Have you read The Walking Dead yet? If not, you are in for a big treat my friend. It’s a fantastic comic series written by Robert Kirkman about life after the zombie apocalypse. The main character is a police officer named Rick Grimes who gets shot in the line of duty, goes into a coma, and wakes up after the proverbial shit has hit the fan (a la 28 Days Later). It is the perfect way to introduce the series, because it’s about life after the zombie apocalypse, so using the coma technique is a clean way of allowing us to adjust to the post zombie world along with our hero.
The comic book/graphic novel medium is perfect for exploring this subject matter, because the story goes on and on, and thus it can take us so much deeper into the questions and metaphors inherent in the zombie genre.
There are tons of reasons why zombie stuff is great, but one of the more important reasons is that it is rife with metaphor at the heart of American culture. It wasn’t an accident that Romero set the sequel to Night of the Living Dead at a shopping mall.
At the moment, our culture is in the midst of this bizarre war where a huge portion of the population refuses to let go of American mythology from the 50’s. We have these ideas of what it means to be American, of what “real America” looks like, and while that ideal never existed, it is even more dangerous now because it should have died a long time ago, it’s alive and kicking even though it shouldn’t be, it is undead now. Actually, Bill Willingham used this as a tiny portion of his Fables storyline, and it was utterly brilliant, but Fables must be left for another post.
Zombies represent something terrifying because they are us. They are our fear of death, our fear of our appetites, our fear of the nagging thought in the back of our minds that we are our own worst enemy, that we will bring about our own destruction.
Yet, what are we left with on the other side of that? We play with the zombie genre, and lets say we make it to the other side of the cataclysm, doing our best to survive long term in a world overrun with a horde of the undead. Then what? Well, that’s what The Walking Dead offers a potential answer to. It’s a band of survivors trying to make life work, trying to keep their children safe, trying to fall in love and find a reason to wake up each day. If everything that we think makes up our world is taken from us, where do we go from there?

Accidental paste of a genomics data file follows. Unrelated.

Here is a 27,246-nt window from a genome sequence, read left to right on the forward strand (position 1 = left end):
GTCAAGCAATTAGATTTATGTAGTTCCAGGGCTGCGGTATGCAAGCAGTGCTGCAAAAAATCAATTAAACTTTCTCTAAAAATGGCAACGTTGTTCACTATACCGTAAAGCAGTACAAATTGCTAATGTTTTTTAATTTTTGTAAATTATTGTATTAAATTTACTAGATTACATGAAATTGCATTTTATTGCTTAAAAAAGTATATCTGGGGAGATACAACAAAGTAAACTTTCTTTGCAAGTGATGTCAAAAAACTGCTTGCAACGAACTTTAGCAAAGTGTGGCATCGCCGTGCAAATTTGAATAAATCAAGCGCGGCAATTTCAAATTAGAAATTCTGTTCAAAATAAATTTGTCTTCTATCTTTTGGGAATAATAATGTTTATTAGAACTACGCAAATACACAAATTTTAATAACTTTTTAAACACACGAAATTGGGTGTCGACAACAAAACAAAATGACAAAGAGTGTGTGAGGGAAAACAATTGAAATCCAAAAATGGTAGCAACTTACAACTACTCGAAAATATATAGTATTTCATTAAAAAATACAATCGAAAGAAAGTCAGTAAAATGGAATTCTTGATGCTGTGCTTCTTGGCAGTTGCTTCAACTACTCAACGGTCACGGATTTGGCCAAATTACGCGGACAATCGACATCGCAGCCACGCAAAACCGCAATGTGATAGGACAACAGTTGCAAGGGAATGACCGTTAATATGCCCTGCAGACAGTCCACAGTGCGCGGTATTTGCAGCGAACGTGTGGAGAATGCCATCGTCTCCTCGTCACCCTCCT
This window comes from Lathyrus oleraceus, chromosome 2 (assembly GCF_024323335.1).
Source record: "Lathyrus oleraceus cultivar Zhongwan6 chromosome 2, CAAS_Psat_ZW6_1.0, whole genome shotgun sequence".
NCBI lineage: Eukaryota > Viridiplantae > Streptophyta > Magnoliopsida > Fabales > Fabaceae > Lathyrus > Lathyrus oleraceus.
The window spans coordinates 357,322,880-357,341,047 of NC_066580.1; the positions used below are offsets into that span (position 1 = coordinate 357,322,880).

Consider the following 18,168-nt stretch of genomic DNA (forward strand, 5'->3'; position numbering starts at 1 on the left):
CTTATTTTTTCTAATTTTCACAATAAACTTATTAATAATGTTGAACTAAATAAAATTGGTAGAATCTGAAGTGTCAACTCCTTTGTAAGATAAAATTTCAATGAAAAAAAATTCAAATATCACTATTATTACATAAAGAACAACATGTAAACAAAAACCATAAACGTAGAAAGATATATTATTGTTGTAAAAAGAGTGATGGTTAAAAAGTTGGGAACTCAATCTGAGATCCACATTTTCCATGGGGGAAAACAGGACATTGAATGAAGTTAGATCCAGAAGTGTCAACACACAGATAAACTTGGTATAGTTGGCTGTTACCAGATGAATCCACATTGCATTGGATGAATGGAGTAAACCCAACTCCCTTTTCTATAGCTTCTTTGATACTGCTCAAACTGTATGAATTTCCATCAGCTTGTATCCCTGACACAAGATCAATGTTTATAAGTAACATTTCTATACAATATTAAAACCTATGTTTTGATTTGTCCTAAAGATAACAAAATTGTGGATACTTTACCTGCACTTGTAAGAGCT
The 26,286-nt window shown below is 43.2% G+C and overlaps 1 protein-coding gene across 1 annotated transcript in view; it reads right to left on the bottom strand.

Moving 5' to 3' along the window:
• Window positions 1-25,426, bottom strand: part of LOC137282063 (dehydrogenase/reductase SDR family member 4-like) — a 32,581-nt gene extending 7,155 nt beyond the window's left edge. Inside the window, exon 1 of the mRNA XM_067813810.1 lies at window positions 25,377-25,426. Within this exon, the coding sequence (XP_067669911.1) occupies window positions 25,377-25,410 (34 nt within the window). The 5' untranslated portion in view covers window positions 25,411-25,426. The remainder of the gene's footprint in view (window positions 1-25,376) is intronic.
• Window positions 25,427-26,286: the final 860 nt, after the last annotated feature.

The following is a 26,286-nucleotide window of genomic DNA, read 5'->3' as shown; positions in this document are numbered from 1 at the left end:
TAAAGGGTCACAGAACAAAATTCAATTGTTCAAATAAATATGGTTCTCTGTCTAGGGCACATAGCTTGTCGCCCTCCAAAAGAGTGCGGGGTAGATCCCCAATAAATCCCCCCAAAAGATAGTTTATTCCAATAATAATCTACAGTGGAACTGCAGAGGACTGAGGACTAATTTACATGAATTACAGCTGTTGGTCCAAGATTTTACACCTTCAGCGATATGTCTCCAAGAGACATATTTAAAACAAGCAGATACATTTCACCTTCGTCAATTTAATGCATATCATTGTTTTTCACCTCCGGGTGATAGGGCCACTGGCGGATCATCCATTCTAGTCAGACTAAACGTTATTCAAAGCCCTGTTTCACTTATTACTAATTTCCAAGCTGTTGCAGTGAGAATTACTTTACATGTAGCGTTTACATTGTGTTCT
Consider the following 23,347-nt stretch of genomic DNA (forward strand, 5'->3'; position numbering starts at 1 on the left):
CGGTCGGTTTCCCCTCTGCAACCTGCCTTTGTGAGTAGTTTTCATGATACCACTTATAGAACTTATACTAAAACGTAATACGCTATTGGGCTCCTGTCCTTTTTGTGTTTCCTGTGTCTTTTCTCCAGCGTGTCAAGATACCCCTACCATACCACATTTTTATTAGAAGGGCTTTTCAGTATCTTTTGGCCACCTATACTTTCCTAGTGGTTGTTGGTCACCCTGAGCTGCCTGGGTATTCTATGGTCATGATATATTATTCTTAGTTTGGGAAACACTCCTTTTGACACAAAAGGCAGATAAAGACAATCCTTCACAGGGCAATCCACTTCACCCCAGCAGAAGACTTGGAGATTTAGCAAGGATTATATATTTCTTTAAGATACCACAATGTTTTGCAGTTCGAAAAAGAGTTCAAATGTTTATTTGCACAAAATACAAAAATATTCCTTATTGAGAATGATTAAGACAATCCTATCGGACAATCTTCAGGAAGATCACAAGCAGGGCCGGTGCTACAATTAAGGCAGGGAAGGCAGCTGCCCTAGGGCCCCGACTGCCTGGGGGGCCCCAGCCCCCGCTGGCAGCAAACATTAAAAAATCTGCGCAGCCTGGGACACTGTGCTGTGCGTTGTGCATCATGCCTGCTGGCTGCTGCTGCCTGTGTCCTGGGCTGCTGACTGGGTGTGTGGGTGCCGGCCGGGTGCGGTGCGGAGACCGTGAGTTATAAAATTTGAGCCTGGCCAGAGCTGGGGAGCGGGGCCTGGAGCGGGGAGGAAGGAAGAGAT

Kirkman’s writing is fantastic; tense, well paced, and constantly engaging. I almost always buy what characters are doing, how they are treating each other, etc. That’s rare.
Also, it just may be the best panel work I’ve seen. The art is all black and white, and the way Kirkman and Tony Moore, followed by Charlie Adlard, lay out the panels is perfect. It’s sparse, often with very little going on within each page, creating a great relationship between the story and the art. Also, they avoid the common pitfall of accidently giving away a big moment by placing a full panel event on the right page. What I mean is that so often I accidently learn something I don’t want to know when I turn the page, because as your turn a page you see page 35 on your right before you look back to 34 on your left. If there is this huge, full color death scene (or whatever) before my eyes as I turn the page, I can’t help but see it, so even though I haven’t read the stuff on the left, I know what happens on the next page. In The Walking Dead I am consistently impressed that they build up the big moment, and then make you turn the page to see what happened. It seems like it would be a simple, obvious thing to make work, but it is rare in my experience. They take the medium seriously, and realize what the reading experience will be like.
I really love this series. In the coming world, post Z-Day, the undead won’t be our only enemies. Other humans in the world, people in our own group of survivors, even our own sanity and grip on reality becomes tenuous and dangerous. Kirkman engages the potential for story in this realm with great attention to detail, honesty, impressive character psychologies, and gifted artistic help. You should read these! (And watch the show on AMC when it finally arrives in October).
If you know me at all, you are probably aware that I love the English language enough that I never, ever use instant message speak. No ‘ty,’ ‘rotf,’ or ‘ttyl.’ You’ll never get even the occasional ‘lol’ or ‘brb.’ That is why what is about to happen is a big deal. And it is all because of Scott Pilgrim.
The in-game nerdspeak, the ‘pwned’ sort, just comes bubbling up at the sheer awesomeness Bryan Lee O’Malley has unleashed on the world.